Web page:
Climate & Energy

Snowballing support

Congress bombarded with requests for renewable tax package

This post is by ClimateProgress guest blogger Kari Manlove, fellows assistant at the Center for American Progress. ----- Over 100 retailers, manufacturers, and trade and advocacy groups have sent a familiar message to the Senate: Pass the renewable energy tax package! About two weeks ago, over 500 members of the American Council on Renewable Energy also sent a letter to Congress encouraging the renewable of the production and investment tax credits. Ever since these tax provisions were cut from December's energy bill, support for them has been snowballing.

Skeptics and ressentiment

Most of what needs to be said about the substance of the just-concluded Heartland Institute Skepticpalooza Clown Show has been said (see, in particular, Miles and Joe). Just a couple of stray observations. The science of climate change has nothing to do with it. There are plenty of interesting questions in climate science, but the people at this conference have nothing to say about them. To me, the interesting aspects of the conference are sociological and political. On the sociological front, I was groping around for the right analogy when I remembered a club some kids formed in my high …

Deep thoughts

On the International Conference on Climate Change

If only Congress would have signed on to the Manhattan Declaration years ago, we could have spent valuable resources wisely summarizing nonexistent reports, thereby avoiding the subprime crisis.

This just in: Hydrogen fuel cell cars are still dead

Years after everyone else, GM and Toyota execs skeptical about hydrogen cars

That Saturday Night Live-esque headline was inspired by a story in The Wall Street Journal yesterday: Top executives from General Motors Corp. and Toyota Motor Corp. Tuesday expressed doubts about the viability of hydrogen fuel cells for mass-market production in the near term and suggested their companies are now betting that electric cars will prove to be a better way to reduce fuel consumption and cut tailpipe emissions on a large scale. Really? Hydrogen cars of dubious viability? Who ever could have guessed that in a million years? And electric cars are "a better way to reduce fuel consumption and cut tailpipe emissions on a large scale"? I'm shocked, shocked that anyone could come to that conclusion.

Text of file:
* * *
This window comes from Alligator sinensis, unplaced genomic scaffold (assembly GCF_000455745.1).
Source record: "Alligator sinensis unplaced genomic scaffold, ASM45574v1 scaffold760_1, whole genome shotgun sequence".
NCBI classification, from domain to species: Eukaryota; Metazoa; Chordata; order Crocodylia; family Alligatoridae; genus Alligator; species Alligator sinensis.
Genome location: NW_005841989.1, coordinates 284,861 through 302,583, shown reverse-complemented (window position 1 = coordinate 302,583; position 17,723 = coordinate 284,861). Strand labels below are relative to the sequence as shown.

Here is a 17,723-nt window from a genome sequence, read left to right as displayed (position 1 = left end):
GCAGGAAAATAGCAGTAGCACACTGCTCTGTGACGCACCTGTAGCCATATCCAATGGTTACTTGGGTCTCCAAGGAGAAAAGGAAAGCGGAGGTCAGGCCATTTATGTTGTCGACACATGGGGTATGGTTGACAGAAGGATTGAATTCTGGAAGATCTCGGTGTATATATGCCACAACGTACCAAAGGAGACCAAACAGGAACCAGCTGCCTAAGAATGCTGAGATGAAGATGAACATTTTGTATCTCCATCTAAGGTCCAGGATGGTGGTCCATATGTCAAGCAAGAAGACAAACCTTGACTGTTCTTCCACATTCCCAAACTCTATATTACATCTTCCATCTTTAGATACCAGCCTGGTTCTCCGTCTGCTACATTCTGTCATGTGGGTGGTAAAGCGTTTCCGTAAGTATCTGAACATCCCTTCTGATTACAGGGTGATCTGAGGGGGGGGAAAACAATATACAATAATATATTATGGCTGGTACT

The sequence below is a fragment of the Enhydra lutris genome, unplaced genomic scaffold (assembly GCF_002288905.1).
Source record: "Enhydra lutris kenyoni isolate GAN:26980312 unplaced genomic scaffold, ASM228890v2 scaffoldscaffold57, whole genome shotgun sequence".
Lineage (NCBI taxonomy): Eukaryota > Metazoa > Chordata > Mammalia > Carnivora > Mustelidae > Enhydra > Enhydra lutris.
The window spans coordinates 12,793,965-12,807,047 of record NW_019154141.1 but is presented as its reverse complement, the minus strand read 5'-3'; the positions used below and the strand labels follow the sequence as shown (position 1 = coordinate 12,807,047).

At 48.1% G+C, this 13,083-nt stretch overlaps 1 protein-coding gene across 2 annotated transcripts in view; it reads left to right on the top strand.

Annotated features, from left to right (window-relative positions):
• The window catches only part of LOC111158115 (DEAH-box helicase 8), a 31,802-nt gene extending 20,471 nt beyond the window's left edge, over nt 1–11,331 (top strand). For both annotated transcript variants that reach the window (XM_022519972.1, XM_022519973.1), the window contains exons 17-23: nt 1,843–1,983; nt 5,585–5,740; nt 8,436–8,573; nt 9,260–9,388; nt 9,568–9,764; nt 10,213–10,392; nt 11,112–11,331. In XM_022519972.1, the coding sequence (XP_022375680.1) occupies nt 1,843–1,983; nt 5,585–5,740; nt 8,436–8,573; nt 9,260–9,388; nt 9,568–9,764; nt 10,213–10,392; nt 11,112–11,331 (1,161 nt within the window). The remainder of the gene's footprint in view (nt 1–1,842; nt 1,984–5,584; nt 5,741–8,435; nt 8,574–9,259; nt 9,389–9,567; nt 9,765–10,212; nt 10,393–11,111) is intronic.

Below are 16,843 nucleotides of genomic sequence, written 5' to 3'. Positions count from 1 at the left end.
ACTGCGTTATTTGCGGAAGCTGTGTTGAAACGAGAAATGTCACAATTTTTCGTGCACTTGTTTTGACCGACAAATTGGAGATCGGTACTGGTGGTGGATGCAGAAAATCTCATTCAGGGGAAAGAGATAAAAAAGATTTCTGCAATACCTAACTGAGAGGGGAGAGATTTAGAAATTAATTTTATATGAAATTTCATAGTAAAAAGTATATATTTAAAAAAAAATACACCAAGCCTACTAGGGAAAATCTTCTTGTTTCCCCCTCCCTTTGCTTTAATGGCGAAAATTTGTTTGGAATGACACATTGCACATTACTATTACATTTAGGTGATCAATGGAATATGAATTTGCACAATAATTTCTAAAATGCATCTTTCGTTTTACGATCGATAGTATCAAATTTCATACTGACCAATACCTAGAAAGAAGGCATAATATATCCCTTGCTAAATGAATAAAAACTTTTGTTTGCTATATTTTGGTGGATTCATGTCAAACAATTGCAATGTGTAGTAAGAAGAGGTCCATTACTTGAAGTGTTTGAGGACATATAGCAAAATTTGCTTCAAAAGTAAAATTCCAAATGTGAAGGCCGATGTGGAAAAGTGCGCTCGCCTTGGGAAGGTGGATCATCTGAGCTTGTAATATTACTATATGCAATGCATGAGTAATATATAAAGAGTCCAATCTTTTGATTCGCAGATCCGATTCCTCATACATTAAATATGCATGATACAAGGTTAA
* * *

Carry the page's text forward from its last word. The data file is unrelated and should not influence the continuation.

The fixed vs. the negotiable

Rising electricity demand is a choice, not an inevitability

Discussions of public policy frequently take place inside frames that are difficult to discern clearly without effort. Which goals are fixed and which are negotiable? Which changes are acceptable and which are not? Take, oh, homelessness. The brute fact is that we could solve homelessness in the U.S. tomorrow if we so chose. We could house and feed every homeless person for the rest of their life. It would be expensive, but not that expensive, relative to what we spend on, say, defense, or Medicare, or Social Security. We are, after all, an extraordinarily wealthy country. I’m not recommending that …

Cuteness saves the climate

I thought this was clever -- a Cliff Notes version of climate-friendly lifestyle choices. Click the image for the full-sized version.